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Introductory remark for non-experts: I strongly recommend to keep or take the traditional system of seperation of mailing into a mailing agent and a mail client. This gives you more flexibility, power and security. And so it's not only a topic for administrators of mail distribution systems, but also for home LINUX users for example, because you need on every system such an agent.

Despite there have grown alternatives meanwhile to the rather old, classic SMTP mailing protocol, it carries still nearly all of the mails in the Internet nowadays, with only marginal exceptions like webmail (HTTP based) or proprietary solutions like Lotus. And of these Mail Transport Agents (MTAs) sendmail is not only the oldest, but also by far the most widespread. But is it the best?

Opposed to most other modular, for themselves no big UNIX commands, daemons and so on sendmail has become a monolithic beast of very much re-written code. From the origins, when the motto was straightforward and generally adequate "trust everyone!" among a relatively small group of elite users, which guided sendmail development for a long time, it has turned out to todays only adequate motto "trust no one!", but sendmail became as well technically as basically ill-designed in this regard. Therefore I want to present you with two modern, much more secure and often even faster alternatives... All three are free and open source by the way, and you can get them for virtually every UNIX system out there.


This agent was at first developed IBM internally under another name and became meanwhile a great example for Open Source alternatives to established software (despite sendmail is also open source). I use it now for more than half an year without problems and it's pretty fast --- I can hardly follow the mail log in real time (tail -f, you know...). That it's faster than the now by me dismissed sendmail is not only a personal impression; on a SuSE event I heard, that it's outperforming sendmail in heavy traffic practice often by more than a factor 10 (throughput!). It works with a whole plethora of cooperating processes, which trust not really each other, and with a well-seperated directory/file structure, which makes it also much easier to administer than sendmail. The biggest German tele communication provider, the formerly government based Telekom, uses it on a large number of LINUX PCs for their mailing (list) purposes now.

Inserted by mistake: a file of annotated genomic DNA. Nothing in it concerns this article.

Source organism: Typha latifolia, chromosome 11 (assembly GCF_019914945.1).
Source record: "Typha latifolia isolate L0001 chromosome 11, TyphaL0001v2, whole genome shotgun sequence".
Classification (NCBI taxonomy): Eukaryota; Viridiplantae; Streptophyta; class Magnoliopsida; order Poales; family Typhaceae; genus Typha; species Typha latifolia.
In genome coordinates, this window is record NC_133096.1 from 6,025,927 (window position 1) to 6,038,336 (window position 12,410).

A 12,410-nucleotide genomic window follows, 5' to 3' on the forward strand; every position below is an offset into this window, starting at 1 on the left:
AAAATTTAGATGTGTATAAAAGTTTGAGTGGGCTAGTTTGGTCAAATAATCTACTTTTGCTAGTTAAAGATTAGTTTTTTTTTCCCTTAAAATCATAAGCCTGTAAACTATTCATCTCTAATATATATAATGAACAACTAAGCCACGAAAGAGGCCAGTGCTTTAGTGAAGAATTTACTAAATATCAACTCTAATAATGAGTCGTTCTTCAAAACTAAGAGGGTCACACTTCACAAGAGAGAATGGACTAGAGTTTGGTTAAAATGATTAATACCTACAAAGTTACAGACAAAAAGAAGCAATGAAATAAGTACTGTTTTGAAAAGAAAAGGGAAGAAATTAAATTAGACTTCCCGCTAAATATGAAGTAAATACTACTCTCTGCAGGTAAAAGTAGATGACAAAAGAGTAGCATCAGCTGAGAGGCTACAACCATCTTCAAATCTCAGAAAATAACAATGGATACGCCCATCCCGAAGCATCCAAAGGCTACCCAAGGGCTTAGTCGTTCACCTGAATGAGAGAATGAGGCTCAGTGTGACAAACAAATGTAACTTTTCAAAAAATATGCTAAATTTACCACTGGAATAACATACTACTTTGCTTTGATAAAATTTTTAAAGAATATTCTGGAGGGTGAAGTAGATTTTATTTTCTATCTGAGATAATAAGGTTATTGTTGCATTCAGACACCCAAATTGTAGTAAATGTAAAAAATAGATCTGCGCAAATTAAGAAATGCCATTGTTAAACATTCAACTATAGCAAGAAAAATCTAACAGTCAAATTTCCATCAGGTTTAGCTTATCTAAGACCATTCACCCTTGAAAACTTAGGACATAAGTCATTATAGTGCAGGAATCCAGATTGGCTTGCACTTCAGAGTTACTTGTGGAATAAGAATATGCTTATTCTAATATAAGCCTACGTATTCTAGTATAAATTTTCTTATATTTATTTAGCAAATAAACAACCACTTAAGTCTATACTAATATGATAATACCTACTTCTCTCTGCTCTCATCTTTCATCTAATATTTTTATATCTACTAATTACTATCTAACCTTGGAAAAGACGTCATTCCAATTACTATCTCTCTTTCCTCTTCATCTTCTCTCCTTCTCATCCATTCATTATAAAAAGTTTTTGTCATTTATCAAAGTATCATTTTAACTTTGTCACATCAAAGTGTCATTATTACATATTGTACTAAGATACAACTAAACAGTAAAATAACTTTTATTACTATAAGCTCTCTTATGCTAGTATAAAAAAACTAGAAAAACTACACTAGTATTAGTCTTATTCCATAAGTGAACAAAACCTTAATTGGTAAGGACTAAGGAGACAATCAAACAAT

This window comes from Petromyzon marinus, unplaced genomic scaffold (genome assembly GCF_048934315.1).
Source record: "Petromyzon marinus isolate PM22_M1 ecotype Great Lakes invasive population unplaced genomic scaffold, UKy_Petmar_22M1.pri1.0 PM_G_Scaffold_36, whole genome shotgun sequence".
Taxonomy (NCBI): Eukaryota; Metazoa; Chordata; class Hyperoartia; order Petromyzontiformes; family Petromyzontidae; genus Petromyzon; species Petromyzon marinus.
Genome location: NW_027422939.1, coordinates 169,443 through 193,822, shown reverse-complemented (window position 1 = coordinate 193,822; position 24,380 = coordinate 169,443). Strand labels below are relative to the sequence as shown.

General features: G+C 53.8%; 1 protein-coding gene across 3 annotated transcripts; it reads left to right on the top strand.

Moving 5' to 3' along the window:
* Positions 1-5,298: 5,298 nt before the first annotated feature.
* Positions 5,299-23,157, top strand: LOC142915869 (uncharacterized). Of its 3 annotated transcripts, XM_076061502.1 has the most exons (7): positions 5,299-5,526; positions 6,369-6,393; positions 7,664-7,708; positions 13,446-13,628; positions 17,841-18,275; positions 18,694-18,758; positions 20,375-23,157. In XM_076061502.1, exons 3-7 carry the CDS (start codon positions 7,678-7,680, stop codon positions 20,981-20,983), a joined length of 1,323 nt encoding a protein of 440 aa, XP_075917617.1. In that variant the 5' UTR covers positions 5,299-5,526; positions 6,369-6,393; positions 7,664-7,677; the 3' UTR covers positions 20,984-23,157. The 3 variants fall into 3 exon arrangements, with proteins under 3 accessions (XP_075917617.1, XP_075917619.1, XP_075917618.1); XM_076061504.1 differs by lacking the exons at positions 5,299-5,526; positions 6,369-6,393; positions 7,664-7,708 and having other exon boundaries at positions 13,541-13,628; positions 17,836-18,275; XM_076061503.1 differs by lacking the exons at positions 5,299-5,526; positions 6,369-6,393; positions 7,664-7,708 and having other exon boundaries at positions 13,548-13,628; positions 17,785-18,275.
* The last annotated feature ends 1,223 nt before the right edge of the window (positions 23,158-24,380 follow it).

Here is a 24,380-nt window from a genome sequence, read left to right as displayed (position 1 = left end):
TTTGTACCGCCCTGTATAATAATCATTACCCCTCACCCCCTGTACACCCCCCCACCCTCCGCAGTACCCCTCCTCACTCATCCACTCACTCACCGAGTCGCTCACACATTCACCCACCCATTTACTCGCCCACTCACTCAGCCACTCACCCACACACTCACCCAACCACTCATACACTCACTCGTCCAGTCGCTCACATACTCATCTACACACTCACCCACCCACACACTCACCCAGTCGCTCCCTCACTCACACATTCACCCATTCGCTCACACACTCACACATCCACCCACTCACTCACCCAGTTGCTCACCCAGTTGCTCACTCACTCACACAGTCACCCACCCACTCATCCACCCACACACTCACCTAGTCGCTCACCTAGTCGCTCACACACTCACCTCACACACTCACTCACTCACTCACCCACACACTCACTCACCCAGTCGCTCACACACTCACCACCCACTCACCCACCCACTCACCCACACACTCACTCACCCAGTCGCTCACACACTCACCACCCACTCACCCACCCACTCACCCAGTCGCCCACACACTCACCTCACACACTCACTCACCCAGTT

At least the SuSE distribution (at least the professional version, regretfully not the personal version!) contains it as rpm, which makes installing quite easy. There are also RPMs for the French Mandrake distribution at least and as well a Debian package.


Another alternative to sendmail is this little, but find project. Despite it's no longer developed and has a certain weakness in performance (sending the same mail to a whole bunch of receiving addresses is inefficient, instead of bundeling it is sent once to every address of the list), it has defended a price so far, which is given to the first, who is able to reveal an inner insecurity of that MTA. At least this proof of vulnerability hasn't claimed yet by anybody. In general it's also faster than sendmail (aside from above mentioned exception). For SuSE users this is a little more difficult, because there is no qmail rpm available so far, but in RedHat and probably other distributions it is. When not, you have to compile and (pre-)configure it manually. But for some people this may be the best bet regarding a reliable and secure as well in general fast MTA.


This old one runs as mentioned on most MTA using UNIX systems since SMTP (by the way, SMTP abbreviates SendMail Transport Protocol) was invented. Installation itself is quite easy and standard packages without compilation are also available for all these. The problems begin, when it's time to configure it for personal or any general use. There are even administration packages (m4) and huge guides (standard O'Reilly book: rather big, only sendmail configuration!) for it, but all this requires the resource commonly least available: much time and much knowledge about it's special features. And is opens up far too often security holes even by misconfigurations, safe for too old versions, because rather often new security holes show up, you have to update it pretty often. Then the configuration is also changed considerably again and you have to start fine-tuning of it over and over --- a nasty problem loop of time consumption! After several updates I was through with it and resorted (as mentioned above) to the much nicer postfix MTA...


mail clients

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